Holidays and festivals
In Great Britain and the USA people enjoy celebrating different festivals throughout the year. Family, food, flowers, sweets, parades, cards and parties are an important part of most celebrations.
People in Britain were pagans thousands years ago. They worshiped the sun, the moon, the wind, the rain, animals and trees. When Christianity came to Britain, people wanted to keep their traditions, so many of old festivals became Christian ones such as St. Valentine´s day, Easter, Halloween, Christmas.
People of the United States are a mixture of many different nationalities. These different people brought to their new country their customs and traditions. The Germans brought a Christmas tree, the Irish brought St. Patrick´s Day, the Scots brought Halloween. There are new festivals which only Americans celebrate – Veterans ´Day, the Independence Day and Thanksgiving.
New Year´s Eve and New Year´s Day
New Year´s Eve is on 31December. People go parties. They want to spend the last day of the year and the first day of the New Year together. At midnight they sing an old song Auld Lang Syne and wish each other Happy New Year. They dance and cheer and there are fireworks. People usually make resolutions because they want to be better.
In Scotland, New Year´s Eve has a special name – Hogmanay. They make a national dish which is called haggis (minced heart, lungs and liver of a sheep, boiled in a sheep´s stomach with oatmeal. There is a tradition called “First foot”. If the first person coming into the house in the New Year is a tall, dark man, and somebody you don´t know, he will bring good luck. The first foot usually brings several gifts, including perhaps a coin, bread, salt, coal, or a drink, which represent financial prosperity, food, flavour, warmth and good cheer.
The 14th February is Valentine´s Day in Great Britain and the USA. On this day people exchange greeting cards, presents, sweets, chocolates and flowers. There is a story about a priest named Valentine who helped people and was put in prison. He fell in love with the jailor´s daughter Julia who was blind. He restored her sight. He wrote love letters to her just signed: Your Valentine. He was executed on 14th February 270.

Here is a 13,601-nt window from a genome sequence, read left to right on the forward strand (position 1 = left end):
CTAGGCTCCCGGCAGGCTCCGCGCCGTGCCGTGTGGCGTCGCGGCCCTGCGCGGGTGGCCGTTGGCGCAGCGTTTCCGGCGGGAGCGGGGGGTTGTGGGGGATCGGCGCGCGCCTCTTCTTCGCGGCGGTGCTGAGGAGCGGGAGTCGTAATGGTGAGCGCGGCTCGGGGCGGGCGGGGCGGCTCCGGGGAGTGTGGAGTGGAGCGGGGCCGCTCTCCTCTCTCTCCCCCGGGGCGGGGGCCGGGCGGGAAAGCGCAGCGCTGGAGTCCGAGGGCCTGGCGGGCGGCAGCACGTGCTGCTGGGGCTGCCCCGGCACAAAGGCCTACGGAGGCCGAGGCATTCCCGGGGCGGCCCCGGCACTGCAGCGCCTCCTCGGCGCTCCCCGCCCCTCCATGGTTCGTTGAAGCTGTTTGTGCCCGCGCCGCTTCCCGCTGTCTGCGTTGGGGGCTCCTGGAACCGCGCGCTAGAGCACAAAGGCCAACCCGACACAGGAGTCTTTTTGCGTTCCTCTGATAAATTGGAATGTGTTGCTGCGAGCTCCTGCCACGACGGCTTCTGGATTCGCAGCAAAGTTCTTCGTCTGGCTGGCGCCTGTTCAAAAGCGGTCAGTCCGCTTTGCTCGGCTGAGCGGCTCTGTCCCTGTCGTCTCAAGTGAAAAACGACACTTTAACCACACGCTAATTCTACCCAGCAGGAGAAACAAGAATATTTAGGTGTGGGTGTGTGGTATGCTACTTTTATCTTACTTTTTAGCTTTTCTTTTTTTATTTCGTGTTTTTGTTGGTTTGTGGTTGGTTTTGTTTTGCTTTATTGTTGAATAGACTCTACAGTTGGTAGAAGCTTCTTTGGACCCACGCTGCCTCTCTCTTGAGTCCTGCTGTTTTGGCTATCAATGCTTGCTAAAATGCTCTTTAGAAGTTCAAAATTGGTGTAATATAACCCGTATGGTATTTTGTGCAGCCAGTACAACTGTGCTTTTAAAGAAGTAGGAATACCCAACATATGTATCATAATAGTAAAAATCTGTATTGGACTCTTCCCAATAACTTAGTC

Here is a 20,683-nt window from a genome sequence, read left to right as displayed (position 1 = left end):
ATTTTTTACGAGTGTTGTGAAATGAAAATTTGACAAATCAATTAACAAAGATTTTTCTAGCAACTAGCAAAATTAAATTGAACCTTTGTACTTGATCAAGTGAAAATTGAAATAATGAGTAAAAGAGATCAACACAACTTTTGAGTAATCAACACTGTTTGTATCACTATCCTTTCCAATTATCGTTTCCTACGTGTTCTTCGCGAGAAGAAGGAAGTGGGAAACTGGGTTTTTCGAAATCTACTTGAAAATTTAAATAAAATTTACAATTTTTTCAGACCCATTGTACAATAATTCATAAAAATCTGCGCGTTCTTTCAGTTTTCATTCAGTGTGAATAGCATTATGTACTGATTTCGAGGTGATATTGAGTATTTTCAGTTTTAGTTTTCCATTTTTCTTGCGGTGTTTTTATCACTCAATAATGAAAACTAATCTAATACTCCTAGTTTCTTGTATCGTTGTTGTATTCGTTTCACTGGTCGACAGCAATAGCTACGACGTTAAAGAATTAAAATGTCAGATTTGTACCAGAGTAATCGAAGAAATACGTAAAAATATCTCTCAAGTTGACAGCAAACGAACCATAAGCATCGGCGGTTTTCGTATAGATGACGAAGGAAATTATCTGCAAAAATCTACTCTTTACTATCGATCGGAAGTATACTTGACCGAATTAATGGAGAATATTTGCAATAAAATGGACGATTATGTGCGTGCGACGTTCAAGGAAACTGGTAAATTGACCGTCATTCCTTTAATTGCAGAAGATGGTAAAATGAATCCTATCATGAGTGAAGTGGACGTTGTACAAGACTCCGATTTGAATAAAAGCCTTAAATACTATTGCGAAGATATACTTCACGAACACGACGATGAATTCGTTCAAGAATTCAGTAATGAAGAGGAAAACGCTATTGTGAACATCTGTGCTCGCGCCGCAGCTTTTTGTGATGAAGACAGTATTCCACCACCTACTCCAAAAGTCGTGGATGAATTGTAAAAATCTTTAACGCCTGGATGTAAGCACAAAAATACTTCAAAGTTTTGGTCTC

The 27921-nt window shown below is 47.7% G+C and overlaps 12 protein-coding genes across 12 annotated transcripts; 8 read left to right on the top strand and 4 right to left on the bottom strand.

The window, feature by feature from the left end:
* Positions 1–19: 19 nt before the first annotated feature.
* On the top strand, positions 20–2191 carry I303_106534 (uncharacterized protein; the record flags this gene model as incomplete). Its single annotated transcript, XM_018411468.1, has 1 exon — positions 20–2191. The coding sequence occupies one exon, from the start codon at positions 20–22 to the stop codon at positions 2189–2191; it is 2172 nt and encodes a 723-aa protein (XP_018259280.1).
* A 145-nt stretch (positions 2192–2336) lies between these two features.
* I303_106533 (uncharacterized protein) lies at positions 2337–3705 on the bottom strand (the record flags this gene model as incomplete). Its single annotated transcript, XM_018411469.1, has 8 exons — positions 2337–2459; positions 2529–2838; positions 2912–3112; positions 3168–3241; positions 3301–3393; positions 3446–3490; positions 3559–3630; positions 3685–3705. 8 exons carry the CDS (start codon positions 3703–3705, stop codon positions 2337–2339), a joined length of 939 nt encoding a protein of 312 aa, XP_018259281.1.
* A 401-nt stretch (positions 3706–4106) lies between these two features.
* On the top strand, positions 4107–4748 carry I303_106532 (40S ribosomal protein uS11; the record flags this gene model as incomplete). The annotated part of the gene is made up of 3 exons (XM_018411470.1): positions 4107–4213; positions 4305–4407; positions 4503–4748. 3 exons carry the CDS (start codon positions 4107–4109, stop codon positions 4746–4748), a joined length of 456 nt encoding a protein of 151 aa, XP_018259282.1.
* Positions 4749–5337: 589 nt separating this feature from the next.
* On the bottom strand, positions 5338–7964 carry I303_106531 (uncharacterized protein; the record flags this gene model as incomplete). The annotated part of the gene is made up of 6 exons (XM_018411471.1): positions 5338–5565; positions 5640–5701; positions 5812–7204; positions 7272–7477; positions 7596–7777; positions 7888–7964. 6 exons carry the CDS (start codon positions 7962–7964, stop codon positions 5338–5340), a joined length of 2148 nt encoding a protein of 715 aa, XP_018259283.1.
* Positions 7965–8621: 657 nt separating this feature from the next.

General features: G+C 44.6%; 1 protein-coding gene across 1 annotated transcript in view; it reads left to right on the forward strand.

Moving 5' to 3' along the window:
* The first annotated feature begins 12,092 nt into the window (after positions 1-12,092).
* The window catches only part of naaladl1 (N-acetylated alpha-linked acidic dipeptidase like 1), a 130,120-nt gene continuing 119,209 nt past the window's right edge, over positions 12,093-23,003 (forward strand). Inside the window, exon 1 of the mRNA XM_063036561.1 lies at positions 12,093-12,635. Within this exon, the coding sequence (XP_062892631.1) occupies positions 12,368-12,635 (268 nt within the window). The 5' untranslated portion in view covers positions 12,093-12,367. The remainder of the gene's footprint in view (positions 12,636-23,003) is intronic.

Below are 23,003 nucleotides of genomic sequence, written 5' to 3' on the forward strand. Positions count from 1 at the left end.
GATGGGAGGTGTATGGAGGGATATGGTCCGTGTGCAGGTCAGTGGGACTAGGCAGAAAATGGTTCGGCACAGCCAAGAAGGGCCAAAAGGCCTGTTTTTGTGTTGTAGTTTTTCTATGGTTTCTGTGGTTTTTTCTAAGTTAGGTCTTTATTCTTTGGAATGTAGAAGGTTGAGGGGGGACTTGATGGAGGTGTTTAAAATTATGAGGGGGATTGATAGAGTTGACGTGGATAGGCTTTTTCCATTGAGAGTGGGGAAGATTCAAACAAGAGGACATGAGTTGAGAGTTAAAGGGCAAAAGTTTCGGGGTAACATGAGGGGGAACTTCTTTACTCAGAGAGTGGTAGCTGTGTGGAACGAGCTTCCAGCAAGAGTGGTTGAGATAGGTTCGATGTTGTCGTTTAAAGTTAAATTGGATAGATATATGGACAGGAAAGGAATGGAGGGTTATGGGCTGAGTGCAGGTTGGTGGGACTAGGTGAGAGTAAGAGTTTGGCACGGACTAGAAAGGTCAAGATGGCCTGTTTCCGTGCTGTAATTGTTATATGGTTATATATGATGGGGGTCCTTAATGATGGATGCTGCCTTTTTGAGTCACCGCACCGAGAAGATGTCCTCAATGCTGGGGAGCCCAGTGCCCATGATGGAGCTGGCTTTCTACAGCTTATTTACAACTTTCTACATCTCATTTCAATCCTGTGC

St. Patrick´s Day
St. Patrick is the patron saint of Ireland. A lot of Americans came from Ireland. Every year on March l7th cities with a large population of Irish Americans have parades. You can see millions of shamrocks on St. Patrick´s Day and everything is green. Green is one of the national colours of Ireland. People wear something green on this day; shops prepare green food such as green bread, green pasta, green ice cream and green milkshakes. In many pubs they serve even green beer and most restaurants offer an Irish menu. People wish each other “A happy St. Patrick´s Day” and the Irish wear buttons with “Kiss me I´m Irish”. People have parties where they sing Irish songs and eat Irish food. In Britain St. David´s Day (the patron saint of Wales, 1st March), St. George´s Day (the patron saint of England, 23rd April) and St. Andrew´s Day (the patron Saint of Scotland, 30th November) are also celebrated.
April 1 – It is named after a custom of playing practical jokes or tricks on people. If you manage a good joke then you can call the person “April fool!”
Easter is a spring festival. It is connected with pre-Christian (Teutonic and Celtic) tradition; originally it was a festival celebrating the spring equinox. The Christians commemorate Jesus´ crucifixion (Good Friday) and his resurrection (Easter Sunday). The symbols of Easter are: eggs, rabbits (Easter Bunny), daffodils, baby animals – chicks, ducklings, and kids.
On Easter Sunday children hunt for eggs all around the house, garden or even in parks. There is a tradition of “egg roll” in Britain and the USA. You stand on the top of a hill and roll the eggs down. The winner is the person whose egg reaches the bottom of the hill first. There is a traditional Easter Egg Roll in front of the White House in Washington on Easter Monday.
The British eat Hot Cross Buns on Good Friday. They have young lamb, spring peas, new potatoes and eggs for Easter Sunday diner.
Political parties of the left hold processions and public meetings on 1st May.
It is celebrated on the second Sunday in May in America and in Britain. On this day all children, young and old, try to show how much they love their mothers. Some children give their mothers gifts which they have made themselves or bought in the shops. Adults give their mothers cards and flowers.
This holiday which honours all fathers is celebrated both in Britain and the USA on 3rd Sunday in June.